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If CPS finds custodial parent unfit,would they give the child to the non-custodial parent or take them to a foster home?

Redlands, CA |

A mandated reporter had called CPS regarding the concerns I had about my child being dirty all the time and always having cuts, bruises, etc when I pick him up. Father had been verbally, physically, and emotionally abusive to me in the past, and there is a permanent restraining order on him. He is still verbally/emotionally abusive to me now, even in front of the child, which is why the mandated reporter had concerns about my child's situation. No custody papers have been filed, but he is the "custodial parent" .I don't want CPS to take my child away to a foster home in the event they find him unfit. Should I file the motion for custody first before talking to CPS?

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Attorney answers 2


Custody law is usually state-specific and I don't practice in California, but based on my experience in Pennsylvania, I can give you some general information.

First of all, just because a report has been called in, it doesn't mean that CPS will take your child. Given that you are concerned about how the father is treating your child, though, you should think about trying to get custody of your child.

Usually, if there is no custody order or agreement, the law regards both parents as having equal right to have custody of their child.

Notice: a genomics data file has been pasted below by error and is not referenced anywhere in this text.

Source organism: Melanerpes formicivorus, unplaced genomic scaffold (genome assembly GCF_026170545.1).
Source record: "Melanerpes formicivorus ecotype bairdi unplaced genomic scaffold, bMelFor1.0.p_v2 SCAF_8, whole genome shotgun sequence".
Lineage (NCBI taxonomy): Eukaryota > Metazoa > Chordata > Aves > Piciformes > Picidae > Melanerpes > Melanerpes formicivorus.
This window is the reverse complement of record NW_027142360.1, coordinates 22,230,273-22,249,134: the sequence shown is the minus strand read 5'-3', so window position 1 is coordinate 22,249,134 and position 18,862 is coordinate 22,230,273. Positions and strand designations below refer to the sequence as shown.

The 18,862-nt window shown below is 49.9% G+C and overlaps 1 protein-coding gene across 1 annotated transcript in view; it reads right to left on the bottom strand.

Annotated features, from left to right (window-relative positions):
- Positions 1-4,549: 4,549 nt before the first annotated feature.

Most states also require CPS to look at suitable relatives (including the other parent if the parents live separately) for placement of a child before taking the child to foster care.

It might be helpful if you start a custody case now. If the child is living with the potentially abusive father and not you, the CPS worker is going to wonder why. Even if you don't file for custody, you should do everything you can to show that your child would be safe with you - that will help make your case that you are a better resource for your child -- both for the CPS worker and the custody court. If you're in a situation where you don't think you can provide a stable and safe home for your child right away, then you should consider asking a relative that you trust if they would be willing to step in.

Finally, don't avoid the CPS worker -- if you do, they might think you have something to hide. Be polite, but keep in mind the worker is looking out for what he or she thinks is best for your child. This might be completely different from what you think is best for your child, so be careful about what you say -- it may come back to haunt you.


File the motion and speak to CPS. CPS usually does not remove children on a neglect referal. Generally, if the child were to be removed and CPS knew where to find you, they would contact you about placement.

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